The building of relationships with paraprofessional people, the drawing in of local community — we know that's an important element of good practice. But these people just went about it in their own way. I walked down the main street of Marree [in northern SA] and the woman who sold me my lunch wanted to talk about the project that her kids were involved in — 'It's going really well and we're talking about maths at home' — you can't buy that kind of thing.

In a learning sense, probably the most important thing that the teachers kept coming back to was language issues. The five project sites included a couple where the kids had English as a second, third or foreign language. But the issues of Standard Australian English and the 'mathematicalness' and the precision of the language was really important in a lot of ways across every site.

In retrospect, they clearly reflect the findings in What Works. They are just another version of those things. No major revelations, just little lights of intensity and inventiveness.

There's still a lot of work to be done which really picks up the learning issues. Obviously the language one is not going to go away and that's a big one. Another is the setting of high expectations and the issue of trying to deal with kids, Indigenous kids in particular, not as ritual learners — happy to sit down and do a page of sums but as soon as things change minutely from the page of sums the understanding is not there.

The whole ritual learning performance in maths is really seductive. Teachers can say — 'Hey I've got these kids busy' — the kids can feel good about getting a whole bunch of ticks, but it isn't what matters. It is part of what matters, being able to go through the rituals of writing out a computation, but only part of it. The understanding and the knowledge of the mathematics isn't robust. This is by no means unique to Indigenous kids and their teachers, but certainly the people we've talked to have said it's a particularly dogged issue to get at.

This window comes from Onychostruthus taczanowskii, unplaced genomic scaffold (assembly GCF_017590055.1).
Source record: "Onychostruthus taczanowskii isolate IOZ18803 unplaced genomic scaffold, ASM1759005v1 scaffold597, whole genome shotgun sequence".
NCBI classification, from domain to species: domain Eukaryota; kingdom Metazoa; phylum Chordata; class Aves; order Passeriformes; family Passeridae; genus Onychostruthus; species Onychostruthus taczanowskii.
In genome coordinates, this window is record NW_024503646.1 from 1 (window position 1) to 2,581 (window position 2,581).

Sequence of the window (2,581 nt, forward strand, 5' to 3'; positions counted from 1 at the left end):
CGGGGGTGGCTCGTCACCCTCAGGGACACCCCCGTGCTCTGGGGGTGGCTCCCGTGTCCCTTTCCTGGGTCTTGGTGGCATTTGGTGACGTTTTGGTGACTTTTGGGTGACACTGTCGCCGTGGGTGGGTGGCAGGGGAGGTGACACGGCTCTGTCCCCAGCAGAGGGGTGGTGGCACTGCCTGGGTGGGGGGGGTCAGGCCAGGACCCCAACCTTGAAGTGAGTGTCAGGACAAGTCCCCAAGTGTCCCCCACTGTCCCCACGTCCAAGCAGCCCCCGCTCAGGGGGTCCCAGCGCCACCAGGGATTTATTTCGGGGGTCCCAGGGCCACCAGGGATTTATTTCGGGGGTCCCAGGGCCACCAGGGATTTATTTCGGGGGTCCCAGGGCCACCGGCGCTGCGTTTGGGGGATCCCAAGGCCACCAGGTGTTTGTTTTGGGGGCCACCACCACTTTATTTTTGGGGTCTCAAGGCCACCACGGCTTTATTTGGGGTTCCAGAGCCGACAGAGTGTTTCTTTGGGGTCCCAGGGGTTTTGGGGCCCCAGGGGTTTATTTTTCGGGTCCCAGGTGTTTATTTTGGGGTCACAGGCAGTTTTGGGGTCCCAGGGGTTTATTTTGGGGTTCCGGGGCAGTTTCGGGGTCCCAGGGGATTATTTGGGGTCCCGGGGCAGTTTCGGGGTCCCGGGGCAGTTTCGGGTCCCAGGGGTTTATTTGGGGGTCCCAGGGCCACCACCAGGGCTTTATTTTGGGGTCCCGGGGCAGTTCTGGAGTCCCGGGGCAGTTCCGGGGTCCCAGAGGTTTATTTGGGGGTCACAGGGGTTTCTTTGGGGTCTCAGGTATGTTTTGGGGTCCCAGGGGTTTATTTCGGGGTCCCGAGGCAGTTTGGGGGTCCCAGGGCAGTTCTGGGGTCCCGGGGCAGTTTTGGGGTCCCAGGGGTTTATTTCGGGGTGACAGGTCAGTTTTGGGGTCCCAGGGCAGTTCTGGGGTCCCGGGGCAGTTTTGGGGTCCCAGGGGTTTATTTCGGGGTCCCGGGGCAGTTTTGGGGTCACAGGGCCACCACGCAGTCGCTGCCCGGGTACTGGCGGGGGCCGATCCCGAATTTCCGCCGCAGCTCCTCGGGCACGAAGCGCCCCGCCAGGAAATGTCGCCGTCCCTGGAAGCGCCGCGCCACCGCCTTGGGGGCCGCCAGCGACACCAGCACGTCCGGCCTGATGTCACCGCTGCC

Another one of the learning things is connecting with kids' lives — 'Why are we doing this?' they ask. Again, not unique.

Assessment. We've got assessment regimes around the country that frankly aren't geared to enabling Indigenous kids to demonstrate what they know and can do. We have to get the processes for assessing in that way right, and then get the community and the bureaucrats and the school principals and so on to actually value that as a real measure of real learning that's important and empowers people in their lives.

Lots of kids fall off the truck of learning as it goes through, and that certainly happens for lots of Indigenous kids. Absenteeism is an obvious issue. There's all sorts of issues around why people might not have kept up with the average pace of learning in mathematics. No point in dwelling on those. The issue is welcoming those kids back into learning mathematics and making it feasible for them when they say — 'Okay, I need to catch this up', 'I want to get an apprenticeship', or whatever.

We really don't have the mechanisms, because what happens it seems to me is that it goes back to baby stuff and these teenagers aren't babies. They are people with real adult needs and we need to deal with that sensibly. So, we have to have this notion of ramping people back into the learning and getting them back on track quickly. We have to be very serious about that because otherwise people are going to get left out. And Indigenous people are clearly among them.

I come back to where we started with this project and say there are people in schools who know this stuff and can make it work.